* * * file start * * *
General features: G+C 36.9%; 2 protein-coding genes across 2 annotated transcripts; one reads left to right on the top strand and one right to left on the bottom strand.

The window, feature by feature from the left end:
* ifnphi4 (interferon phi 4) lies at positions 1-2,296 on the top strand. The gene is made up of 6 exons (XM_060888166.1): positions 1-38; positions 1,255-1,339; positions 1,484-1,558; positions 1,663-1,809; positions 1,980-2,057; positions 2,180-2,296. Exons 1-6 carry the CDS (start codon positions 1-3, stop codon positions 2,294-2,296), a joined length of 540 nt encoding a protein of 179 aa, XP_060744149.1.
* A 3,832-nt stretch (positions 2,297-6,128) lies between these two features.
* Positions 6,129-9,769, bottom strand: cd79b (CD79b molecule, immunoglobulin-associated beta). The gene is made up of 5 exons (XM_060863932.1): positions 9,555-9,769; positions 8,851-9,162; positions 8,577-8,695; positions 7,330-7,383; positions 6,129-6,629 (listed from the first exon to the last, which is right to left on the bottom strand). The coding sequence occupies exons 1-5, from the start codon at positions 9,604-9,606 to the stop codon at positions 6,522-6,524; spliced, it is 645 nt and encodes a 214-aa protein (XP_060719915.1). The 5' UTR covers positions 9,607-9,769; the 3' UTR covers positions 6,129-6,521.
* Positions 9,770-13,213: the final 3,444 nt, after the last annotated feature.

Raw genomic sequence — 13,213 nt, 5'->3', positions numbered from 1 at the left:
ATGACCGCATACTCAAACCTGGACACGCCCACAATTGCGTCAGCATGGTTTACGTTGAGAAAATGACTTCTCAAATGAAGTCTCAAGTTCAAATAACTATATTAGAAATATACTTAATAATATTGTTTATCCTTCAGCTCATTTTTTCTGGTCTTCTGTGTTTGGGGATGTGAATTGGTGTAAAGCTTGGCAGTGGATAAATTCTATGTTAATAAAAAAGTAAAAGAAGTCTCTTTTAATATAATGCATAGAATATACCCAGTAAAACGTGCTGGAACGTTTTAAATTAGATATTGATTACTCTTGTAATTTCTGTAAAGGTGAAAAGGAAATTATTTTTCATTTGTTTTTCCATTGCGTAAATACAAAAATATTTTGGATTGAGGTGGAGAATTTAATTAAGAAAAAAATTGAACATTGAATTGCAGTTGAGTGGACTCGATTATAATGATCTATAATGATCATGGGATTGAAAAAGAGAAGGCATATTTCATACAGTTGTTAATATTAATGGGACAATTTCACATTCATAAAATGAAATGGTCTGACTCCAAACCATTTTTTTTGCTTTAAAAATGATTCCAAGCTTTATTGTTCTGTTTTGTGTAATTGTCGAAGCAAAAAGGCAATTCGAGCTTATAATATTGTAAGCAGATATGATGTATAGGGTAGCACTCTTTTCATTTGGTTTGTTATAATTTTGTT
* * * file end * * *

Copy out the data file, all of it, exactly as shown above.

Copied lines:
General features: G+C 36.9%; 2 protein-coding genes across 2 annotated transcripts; one reads left to right on the top strand and one right to left on the bottom strand.

The window, feature by feature from the left end:
* ifnphi4 (interferon phi 4) lies at positions 1-2,296 on the top strand. The gene is made up of 6 exons (XM_060888166.1): positions 1-38; positions 1,255-1,339; positions 1,484-1,558; positions 1,663-1,809; positions 1,980-2,057; positions 2,180-2,296. Exons 1-6 carry the CDS (start codon positions 1-3, stop codon positions 2,294-2,296), a joined length of 540 nt encoding a protein of 179 aa, XP_060744149.1.
* A 3,832-nt stretch (positions 2,297-6,128) lies between these two features.
* Positions 6,129-9,769, bottom strand: cd79b (CD79b molecule, immunoglobulin-associated beta). The gene is made up of 5 exons (XM_060863932.1): positions 9,555-9,769; positions 8,851-9,162; positions 8,577-8,695; positions 7,330-7,383; positions 6,129-6,629 (listed from the first exon to the last, which is right to left on the bottom strand). The coding sequence occupies exons 1-5, from the start codon at positions 9,604-9,606 to the stop codon at positions 6,522-6,524; spliced, it is 645 nt and encodes a 214-aa protein (XP_060719915.1). The 5' UTR covers positions 9,607-9,769; the 3' UTR covers positions 6,129-6,521.
* Positions 9,770-13,213: the final 3,444 nt, after the last annotated feature.

Raw genomic sequence — 13,213 nt, 5'->3', positions numbered from 1 at the left:
ATGACCGCATACTCAAACCTGGACACGCCCACAATTGCGTCAGCATGGTTTACGTTGAGAAAATGACTTCTCAAATGAAGTCTCAAGTTCAAATAACTATATTAGAAATATACTTAATAATATTGTTTATCCTTCAGCTCATTTTTTCTGGTCTTCTGTGTTTGGGGATGTGAATTGGTGTAAAGCTTGGCAGTGGATAAATTCTATGTTAATAAAAAAGTAAAAGAAGTCTCTTTTAATATAATGCATAGAATATACCCAGTAAAACGTGCTGGAACGTTTTAAATTAGATATTGATTACTCTTGTAATTTCTGTAAAGGTGAAAAGGAAATTATTTTTCATTTGTTTTTCCATTGCGTAAATACAAAAATATTTTGGATTGAGGTGGAGAATTTAATTAAGAAAAAAATTGAACATTGAATTGCAGTTGAGTGGACTCGATTATAATGATCTATAATGATCATGGGATTGAAAAAGAGAAGGCATATTTCATACAGTTGTTAATATTAATGGGACAATTTCACATTCATAAAATGAAATGGTCTGACTCCAAACCATTTTTTTTGCTTTAAAAATGATTCCAAGCTTTATTGTTCTGTTTTGTGTAATTGTCGAAGCAAAAAGGCAATTCGAGCTTATAATATTGTAAGCAGATATGATGTATAGGGTAGCACTCTTTTCATTTGGTTTGTTATAATTTTGTT